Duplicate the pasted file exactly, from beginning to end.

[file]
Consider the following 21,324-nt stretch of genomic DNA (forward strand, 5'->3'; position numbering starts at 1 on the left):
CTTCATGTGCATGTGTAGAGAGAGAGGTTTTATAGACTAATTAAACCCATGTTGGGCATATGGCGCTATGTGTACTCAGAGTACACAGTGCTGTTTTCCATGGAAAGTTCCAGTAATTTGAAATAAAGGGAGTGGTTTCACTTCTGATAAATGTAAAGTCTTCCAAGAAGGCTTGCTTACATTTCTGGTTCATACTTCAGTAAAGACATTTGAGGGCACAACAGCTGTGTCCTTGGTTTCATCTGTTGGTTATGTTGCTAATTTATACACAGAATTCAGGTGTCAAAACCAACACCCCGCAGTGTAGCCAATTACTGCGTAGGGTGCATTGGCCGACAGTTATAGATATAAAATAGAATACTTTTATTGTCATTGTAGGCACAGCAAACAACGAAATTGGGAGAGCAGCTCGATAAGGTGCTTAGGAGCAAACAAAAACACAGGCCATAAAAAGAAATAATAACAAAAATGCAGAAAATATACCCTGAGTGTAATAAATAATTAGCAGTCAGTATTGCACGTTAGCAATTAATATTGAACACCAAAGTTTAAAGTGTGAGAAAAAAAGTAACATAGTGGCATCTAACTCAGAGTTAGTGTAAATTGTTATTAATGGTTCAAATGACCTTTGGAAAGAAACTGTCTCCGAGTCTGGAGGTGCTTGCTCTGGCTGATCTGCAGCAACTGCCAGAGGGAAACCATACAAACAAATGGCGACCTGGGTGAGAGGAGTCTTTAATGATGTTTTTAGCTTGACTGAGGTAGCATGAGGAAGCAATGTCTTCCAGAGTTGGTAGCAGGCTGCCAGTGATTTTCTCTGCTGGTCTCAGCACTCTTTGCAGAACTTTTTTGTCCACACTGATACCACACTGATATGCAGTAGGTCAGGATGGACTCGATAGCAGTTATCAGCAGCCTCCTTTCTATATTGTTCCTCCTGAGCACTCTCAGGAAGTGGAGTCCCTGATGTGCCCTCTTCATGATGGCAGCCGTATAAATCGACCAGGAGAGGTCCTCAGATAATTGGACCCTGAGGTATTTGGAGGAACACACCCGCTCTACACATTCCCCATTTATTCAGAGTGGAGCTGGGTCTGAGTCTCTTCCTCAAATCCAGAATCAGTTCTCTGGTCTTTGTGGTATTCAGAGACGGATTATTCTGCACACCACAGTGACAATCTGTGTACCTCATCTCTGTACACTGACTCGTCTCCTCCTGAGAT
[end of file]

Consider the following 21,324-nt stretch of genomic DNA (forward strand, 5'->3'; position numbering starts at 1 on the left):
CTTCATGTGCATGTGTAGAGAGAGAGGTTTTATAGACTAATTAAACCCATGTTGGGCATATGGCGCTATGTGTACTCAGAGTACACAGTGCTGTTTTCCATGGAAAGTTCCAGTAATTTGAAATAAAGGGAGTGGTTTCACTTCTGATAAATGTAAAGTCTTCCAAGAAGGCTTGCTTACATTTCTGGTTCATACTTCAGTAAAGACATTTGAGGGCACAACAGCTGTGTCCTTGGTTTCATCTGTTGGTTATGTTGCTAATTTATACACAGAATTCAGGTGTCAAAACCAACACCCCGCAGTGTAGCCAATTACTGCGTAGGGTGCATTGGCCGACAGTTATAGATATAAAATAGAATACTTTTATTGTCATTGTAGGCACAGCAAACAACGAAATTGGGAGAGCAGCTCGATAAGGTGCTTAGGAGCAAACAAAAACACAGGCCATAAAAAGAAATAATAACAAAAATGCAGAAAATATACCCTGAGTGTAATAAATAATTAGCAGTCAGTATTGCACGTTAGCAATTAATATTGAACACCAAAGTTTAAAGTGTGAGAAAAAAAGTAACATAGTGGCATCTAACTCAGAGTTAGTGTAAATTGTTATTAATGGTTCAAATGACCTTTGGAAAGAAACTGTCTCCGAGTCTGGAGGTGCTTGCTCTGGCTGATCTGCAGCAACTGCCAGAGGGAAACCATACAAACAAATGGCGACCTGGGTGAGAGGAGTCTTTAATGATGTTTTTAGCTTGACTGAGGTAGCATGAGGAAGCAATGTCTTCCAGAGTTGGTAGCAGGCTGCCAGTGATTTTCTCTGCTGGTCTCAGCACTCTTTGCAGAACTTTTTTGTCCACACTGATACCACACTGATATGCAGTAGGTCAGGATGGACTCGATAGCAGTTATCAGCAGCCTCCTTTCTATATTGTTCCTCCTGAGCACTCTCAGGAAGTGGAGTCCCTGATGTGCCCTCTTCATGATGGCAGCCGTATAAATCGACCAGGAGAGGTCCTCAGATAATTGGACCCTGAGGTATTTGGAGGAACACACCCGCTCTACACATTCCCCATTTATTCAGAGTGGAGCTGGGTCTGAGTCTCTTCCTCAAATCCAGAATCAGTTCTCTGGTCTTTGTGGTATTCAGAGACGGATTATTCTGCACACCACAGTGACAATCTGTGTACCTCATCTCTGTACACTGACTCGTCTCCTCCTGAGAT